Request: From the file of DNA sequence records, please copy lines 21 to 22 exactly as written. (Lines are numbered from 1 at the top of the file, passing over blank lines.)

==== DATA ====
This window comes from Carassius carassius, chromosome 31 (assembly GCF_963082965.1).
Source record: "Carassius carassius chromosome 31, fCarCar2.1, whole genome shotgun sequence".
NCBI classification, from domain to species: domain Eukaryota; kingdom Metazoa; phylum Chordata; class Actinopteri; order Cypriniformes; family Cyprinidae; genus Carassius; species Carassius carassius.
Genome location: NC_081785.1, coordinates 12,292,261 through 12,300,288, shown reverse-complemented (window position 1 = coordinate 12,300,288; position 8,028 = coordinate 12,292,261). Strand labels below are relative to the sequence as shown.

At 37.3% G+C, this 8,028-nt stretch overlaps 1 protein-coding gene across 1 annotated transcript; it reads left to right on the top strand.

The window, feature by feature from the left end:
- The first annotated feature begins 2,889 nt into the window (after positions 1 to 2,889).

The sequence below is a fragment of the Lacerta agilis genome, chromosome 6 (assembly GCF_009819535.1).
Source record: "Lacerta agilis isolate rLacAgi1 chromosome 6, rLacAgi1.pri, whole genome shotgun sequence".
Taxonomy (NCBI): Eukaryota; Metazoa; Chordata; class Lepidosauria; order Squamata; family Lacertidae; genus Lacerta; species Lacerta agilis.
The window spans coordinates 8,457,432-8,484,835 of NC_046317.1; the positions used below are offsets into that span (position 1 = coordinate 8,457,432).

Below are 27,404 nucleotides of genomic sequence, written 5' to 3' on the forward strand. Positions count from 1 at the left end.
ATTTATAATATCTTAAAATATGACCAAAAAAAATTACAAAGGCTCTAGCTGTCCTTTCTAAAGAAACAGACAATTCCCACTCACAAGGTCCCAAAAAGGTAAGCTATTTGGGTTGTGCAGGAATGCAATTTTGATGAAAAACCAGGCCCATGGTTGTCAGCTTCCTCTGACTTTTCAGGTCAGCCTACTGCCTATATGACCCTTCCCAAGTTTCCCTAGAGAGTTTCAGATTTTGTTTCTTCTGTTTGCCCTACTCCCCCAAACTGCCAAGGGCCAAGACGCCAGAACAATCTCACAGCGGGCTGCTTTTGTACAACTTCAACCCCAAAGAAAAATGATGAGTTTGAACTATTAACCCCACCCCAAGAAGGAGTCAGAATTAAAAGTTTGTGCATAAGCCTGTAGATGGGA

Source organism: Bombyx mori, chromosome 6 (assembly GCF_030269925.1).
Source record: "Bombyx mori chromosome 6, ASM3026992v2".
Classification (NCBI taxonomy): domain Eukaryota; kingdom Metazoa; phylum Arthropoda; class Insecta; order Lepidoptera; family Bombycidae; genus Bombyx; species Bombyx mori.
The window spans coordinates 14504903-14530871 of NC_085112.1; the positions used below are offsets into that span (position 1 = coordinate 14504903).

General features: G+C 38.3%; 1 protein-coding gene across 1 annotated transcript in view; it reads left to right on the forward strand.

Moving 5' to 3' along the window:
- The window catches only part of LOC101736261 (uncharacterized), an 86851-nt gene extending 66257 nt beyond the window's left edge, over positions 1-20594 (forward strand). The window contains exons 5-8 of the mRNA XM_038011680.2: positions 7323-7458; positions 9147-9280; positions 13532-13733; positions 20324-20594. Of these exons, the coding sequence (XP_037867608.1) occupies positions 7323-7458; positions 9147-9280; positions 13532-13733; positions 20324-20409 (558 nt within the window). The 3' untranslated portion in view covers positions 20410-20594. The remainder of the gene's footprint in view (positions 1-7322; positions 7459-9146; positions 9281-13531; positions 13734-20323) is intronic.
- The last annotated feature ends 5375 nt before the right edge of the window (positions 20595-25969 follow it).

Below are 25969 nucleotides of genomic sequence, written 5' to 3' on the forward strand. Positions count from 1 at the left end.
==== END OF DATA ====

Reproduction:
- The last annotated feature ends 5375 nt before the right edge of the window (positions 20595-25969 follow it).

Below are 25969 nucleotides of genomic sequence, written 5' to 3' on the forward strand. Positions count from 1 at the left end.